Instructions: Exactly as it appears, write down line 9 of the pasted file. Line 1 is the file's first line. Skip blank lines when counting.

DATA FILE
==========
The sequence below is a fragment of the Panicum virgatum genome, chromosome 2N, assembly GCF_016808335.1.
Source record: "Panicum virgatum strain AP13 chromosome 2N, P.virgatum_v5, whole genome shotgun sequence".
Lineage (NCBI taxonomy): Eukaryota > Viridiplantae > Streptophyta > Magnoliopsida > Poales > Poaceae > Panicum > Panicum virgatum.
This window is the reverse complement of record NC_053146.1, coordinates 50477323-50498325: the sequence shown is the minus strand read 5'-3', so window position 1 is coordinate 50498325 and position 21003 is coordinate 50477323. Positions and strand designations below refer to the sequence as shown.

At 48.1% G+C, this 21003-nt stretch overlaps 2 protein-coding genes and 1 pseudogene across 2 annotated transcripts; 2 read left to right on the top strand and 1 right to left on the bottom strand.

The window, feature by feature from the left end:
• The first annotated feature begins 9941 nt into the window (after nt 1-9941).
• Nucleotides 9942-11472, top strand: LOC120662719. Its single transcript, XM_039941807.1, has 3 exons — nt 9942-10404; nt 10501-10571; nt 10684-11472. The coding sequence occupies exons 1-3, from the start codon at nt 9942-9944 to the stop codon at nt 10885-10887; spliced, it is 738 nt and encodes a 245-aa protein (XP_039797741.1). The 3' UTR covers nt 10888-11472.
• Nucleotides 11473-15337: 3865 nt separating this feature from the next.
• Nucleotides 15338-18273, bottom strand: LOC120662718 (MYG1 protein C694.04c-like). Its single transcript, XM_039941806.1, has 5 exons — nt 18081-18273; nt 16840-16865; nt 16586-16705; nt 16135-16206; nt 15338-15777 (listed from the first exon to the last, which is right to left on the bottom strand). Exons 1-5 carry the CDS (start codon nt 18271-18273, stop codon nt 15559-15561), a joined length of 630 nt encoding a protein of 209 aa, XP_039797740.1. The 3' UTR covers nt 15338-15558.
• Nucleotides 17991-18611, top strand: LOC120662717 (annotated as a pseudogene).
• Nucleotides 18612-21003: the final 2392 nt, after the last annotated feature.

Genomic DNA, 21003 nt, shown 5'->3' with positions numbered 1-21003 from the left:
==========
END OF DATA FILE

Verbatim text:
• Nucleotides 11473-15337: 3865 nt separating this feature from the next.